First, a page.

Whether you’re a seasoned nurse practitioner or a new grad, there’s always room for improvement when it comes to documentation skills. Over the past few months here at ThriveAP, we’ve been looking at documentation basics for the various body systems. Accurately recording the findings of your physical exam is essential for the continued care of your patient and to protect yourself legally as a healthcare provider. What do you need to know when it comes to documenting exam findings of the back and neck?

What You’re Looking For

An exam of the back and neck can indicate a variety of pathologies. Examining the neck, for example, you may find jugular venous distention, a cardiovascular abnormality. Examining the back, you may find costovertebral angle tenderness (CVAT), indicative of a renal abnormality. In this particular blog post, we’ll focus primarily on documentation of musculoskeletal exam findings as these other aspects will be covered in posts for other body systems. 

To adequately assess the back and neck, you must include the following exam components: 

  1. Inspection – Assess the back and neck for signs of trauma, post-surgical scars, and signs of pathology such as infection. Look at the alignment of the spine. 
  2. Palpation – Palpate the back including the spine and paraspinal region noting areas of tenderness. 
  3. Range of Motion – Assess and document range of motion of the neck and back including flexion, extension, rotation, and bend. 
  4. Muscle Strength or Tone – Assess strength of the lower and/or upper extremities as necessitated by the patient’s history and presentation. Note and signs of atrophy to the paraspinal muscles. 
  5. Sensation – Check sensation of the extremities. 
  6. Gait – Observe the patient’s gait and note any abnormalities. An antalgic gait, for example, may be caused by sciatic symptoms. 

Buzzwords to Know

There are a few terms you may encounter in the physical exam of the neck and back that can be helpful to include in your documentation. Familiarize yourself with these terms as you perfect your exam and documentation technique: 

  • Antalgic Gait – Occurs when the patient avoids bearing weight on one leg due to pain. The patient bears weight on the affected extremity for the shortest possible amount of time. This can occur with sciatic nerve pain. 
  • Saddle Anesthesia – Loss of sensation restricted to the area of the buttocks, perineum, and inner surfaces of the thighs. This is associated with the emergent medical condition, cauda equina syndrome.
  • Clonus – Muscle spasm involving repeated, rhythmic contractions. Occurs below an area of spinal cord injury. 
  • Costovertebral Angle Tenderness (CVAT) – Pain elicited by percussion over the area of the back overlying the kidney. May indicate renal pathology. 
  • Straight Leg Raise (SLR) – Test performed during the physical exam to determine whether the patient with low back pain has a herniated disc.

Sample Normal Exam Documentation 

Documentation of a normal neck and back exam should look something along the lines of the following: 

Neck and back have no deformities, external skin changes, or signs of trauma. Curvature of the cervical, thoracic, and lumbar spine are within normal limits. Bony features of the shoulders and hips are of equal height bilaterally. Posture is upright, gait is smooth, steady, and within normal limits.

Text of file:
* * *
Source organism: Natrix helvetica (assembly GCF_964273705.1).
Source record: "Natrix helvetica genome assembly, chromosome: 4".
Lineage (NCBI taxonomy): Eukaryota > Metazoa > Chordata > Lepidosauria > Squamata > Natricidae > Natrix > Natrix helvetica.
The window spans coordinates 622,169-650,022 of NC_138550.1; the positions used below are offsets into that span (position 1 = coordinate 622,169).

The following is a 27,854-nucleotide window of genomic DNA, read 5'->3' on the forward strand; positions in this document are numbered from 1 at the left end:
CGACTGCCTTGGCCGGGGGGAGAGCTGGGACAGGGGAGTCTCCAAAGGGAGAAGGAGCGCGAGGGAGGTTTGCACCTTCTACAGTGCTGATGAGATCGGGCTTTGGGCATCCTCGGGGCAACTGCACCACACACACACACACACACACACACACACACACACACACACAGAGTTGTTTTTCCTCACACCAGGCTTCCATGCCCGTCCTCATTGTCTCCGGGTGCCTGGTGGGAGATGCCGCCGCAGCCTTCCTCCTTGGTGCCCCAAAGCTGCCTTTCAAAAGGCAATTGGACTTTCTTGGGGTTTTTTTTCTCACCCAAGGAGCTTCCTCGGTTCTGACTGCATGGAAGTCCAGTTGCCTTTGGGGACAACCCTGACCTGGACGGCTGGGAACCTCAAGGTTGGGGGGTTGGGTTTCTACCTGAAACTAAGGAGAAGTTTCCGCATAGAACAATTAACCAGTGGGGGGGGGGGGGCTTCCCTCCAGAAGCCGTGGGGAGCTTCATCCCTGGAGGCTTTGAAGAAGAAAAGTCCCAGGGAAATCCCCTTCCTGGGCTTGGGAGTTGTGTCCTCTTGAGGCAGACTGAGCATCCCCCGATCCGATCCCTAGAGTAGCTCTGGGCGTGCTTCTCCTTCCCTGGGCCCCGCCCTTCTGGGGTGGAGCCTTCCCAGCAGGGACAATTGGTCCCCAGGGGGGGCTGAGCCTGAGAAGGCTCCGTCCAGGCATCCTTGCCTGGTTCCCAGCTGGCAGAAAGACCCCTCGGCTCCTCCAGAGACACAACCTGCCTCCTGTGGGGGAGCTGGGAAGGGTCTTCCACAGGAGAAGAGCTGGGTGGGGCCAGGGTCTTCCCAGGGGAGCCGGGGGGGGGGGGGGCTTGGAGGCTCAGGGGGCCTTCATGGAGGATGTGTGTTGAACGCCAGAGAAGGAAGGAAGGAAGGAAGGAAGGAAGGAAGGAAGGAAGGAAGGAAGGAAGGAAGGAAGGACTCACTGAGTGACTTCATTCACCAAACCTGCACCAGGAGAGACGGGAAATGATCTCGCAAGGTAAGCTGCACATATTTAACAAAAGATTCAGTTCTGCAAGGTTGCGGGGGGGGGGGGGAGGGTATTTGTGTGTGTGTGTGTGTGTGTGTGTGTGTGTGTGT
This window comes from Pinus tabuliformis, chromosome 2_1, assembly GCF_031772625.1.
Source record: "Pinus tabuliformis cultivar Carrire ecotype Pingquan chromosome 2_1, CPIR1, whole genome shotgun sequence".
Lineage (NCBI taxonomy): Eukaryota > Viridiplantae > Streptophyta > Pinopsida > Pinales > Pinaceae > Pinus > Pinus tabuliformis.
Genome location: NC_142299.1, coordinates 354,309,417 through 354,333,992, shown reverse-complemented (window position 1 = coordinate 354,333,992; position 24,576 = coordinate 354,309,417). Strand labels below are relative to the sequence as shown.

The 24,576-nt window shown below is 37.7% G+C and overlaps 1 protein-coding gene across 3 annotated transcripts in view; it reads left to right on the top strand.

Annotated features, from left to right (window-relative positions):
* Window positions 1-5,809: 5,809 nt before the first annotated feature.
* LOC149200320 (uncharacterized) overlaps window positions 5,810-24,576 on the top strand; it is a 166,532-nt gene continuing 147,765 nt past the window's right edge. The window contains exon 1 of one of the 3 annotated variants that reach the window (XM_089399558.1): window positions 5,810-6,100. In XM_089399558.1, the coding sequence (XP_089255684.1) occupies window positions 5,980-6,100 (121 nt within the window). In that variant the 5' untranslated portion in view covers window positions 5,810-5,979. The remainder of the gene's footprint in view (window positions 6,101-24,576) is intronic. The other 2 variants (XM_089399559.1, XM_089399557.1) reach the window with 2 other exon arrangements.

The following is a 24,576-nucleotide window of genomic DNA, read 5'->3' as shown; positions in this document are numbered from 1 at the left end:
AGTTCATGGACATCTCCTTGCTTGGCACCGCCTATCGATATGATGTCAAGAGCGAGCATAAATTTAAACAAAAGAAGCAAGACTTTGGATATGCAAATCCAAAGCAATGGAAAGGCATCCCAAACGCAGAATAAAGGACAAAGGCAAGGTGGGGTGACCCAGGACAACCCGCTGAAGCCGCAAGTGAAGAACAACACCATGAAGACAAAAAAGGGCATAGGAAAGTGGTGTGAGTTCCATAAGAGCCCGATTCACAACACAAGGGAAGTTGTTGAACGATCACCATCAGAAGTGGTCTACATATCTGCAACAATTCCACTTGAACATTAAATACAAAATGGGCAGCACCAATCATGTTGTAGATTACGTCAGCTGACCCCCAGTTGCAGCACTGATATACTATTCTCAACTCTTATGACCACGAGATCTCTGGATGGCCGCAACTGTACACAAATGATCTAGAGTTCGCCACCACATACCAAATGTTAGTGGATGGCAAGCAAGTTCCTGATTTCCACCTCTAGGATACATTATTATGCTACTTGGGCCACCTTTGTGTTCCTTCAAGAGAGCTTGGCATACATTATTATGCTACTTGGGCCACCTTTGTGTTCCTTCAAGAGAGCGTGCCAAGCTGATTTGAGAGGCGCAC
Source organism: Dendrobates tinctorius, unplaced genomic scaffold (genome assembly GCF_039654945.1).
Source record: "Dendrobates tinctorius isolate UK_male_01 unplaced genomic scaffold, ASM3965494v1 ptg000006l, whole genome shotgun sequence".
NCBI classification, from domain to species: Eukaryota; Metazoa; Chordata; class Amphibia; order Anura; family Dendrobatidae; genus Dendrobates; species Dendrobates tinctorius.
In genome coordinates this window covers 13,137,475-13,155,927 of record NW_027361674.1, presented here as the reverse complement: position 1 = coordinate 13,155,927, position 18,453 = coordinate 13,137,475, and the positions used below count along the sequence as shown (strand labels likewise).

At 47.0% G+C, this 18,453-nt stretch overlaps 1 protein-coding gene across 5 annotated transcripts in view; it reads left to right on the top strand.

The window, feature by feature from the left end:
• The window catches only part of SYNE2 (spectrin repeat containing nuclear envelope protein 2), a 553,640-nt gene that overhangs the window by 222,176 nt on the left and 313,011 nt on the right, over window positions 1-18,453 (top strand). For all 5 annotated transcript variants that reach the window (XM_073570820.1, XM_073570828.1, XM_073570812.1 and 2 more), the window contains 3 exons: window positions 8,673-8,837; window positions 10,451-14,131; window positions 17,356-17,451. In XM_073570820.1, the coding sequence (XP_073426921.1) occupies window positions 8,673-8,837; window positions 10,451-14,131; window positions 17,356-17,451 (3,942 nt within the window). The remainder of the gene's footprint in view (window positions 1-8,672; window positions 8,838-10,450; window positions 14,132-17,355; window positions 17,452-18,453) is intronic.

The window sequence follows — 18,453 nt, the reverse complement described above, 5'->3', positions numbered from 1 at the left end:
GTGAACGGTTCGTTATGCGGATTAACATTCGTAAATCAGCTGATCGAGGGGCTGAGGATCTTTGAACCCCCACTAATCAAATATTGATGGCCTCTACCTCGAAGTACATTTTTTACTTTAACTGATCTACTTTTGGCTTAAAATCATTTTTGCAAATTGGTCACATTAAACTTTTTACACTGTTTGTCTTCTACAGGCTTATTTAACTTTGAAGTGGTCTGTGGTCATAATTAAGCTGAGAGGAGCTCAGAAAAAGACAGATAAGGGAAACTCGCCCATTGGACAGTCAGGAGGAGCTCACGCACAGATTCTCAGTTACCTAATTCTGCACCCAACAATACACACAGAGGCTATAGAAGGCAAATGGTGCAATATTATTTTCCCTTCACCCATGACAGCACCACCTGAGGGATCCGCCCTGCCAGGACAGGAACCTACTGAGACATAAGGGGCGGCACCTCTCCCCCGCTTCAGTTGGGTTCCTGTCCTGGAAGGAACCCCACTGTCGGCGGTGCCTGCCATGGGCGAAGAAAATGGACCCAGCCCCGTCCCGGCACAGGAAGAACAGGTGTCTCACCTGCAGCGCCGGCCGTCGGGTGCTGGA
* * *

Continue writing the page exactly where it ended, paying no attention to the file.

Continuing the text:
No tenderness is noted on palpation of the spinous processes. Spinous processes are midline. Cervical, thoracic, and lumbar paraspinal muscles are not tender and are without spasm.

No discomfort is noted with flexion, extension, and side-to-side rotation of the cervical spine, full range of motion is noted. Full range of motion including flexion, extension, and side-to-side rotation of the thoracic and lumbar spine are noted and without discomfort.

Straight leg raise test is negative bilaterally. Sensation to the upper and lower extremities is normal bilaterally. No clonus is noted. Grip strength is normal bilaterally. Dorsi/plantar flexion is normal bilaterally. *Note: Strength and reflexes of the lower extremities covered in the extremity and/or neuro exam portion of the note

Sample Abnormal Exam Documentation

When documenting an exam abnormality, be as specific as possible about where the abnormality lies. Use words like ‘paraspinal’ and ‘bony’ or ‘vertebral’ to distinguish if tenderness lies over the muscles adjacent to the spine or, over the spinous processes themselves. 

You will likely not document all of these abnormal findings in a single exam, but the following are some neck and back abnormalities you may need to include on your chart: 

  • Tenderness (paraspinal or vertebral)
  • External abnormalities such as scars, skin lesions, or signs of infection/inflammation
  • Signs of trauma such as bruising
  • Abnormal curvature of the spine (kyphosis, lordosis)
  • Gait abnormalities (ex. antalgic gait, shuffling gait)
  • Decreased muscle strength or tone, muscle spasm
  • Decreased sensation to the extremities
  • Discomfort with or limited range of motion (flexion, extension, rotation)
  • Decreased strength in the extremities (ex. limited dorsi/plantar flexion of the feet)
  • Clonus
  • Positive straight leg raise test
  • Abnormal reflexes in the extremities
  • Costovertebral angle tenderness

Remember, the back and neck don’t exist in isolation. Abnormal findings on an extremity or neuro exam, for example, may indicate pathology associated with the spine. You should always accompany an exam of the back and neck with an extremity, abdominal, neurological, respiratory, and cardiovascular exam, at least to some extent. 


You Might Also Like: The Skinny on Documenting an Abdominal Exam


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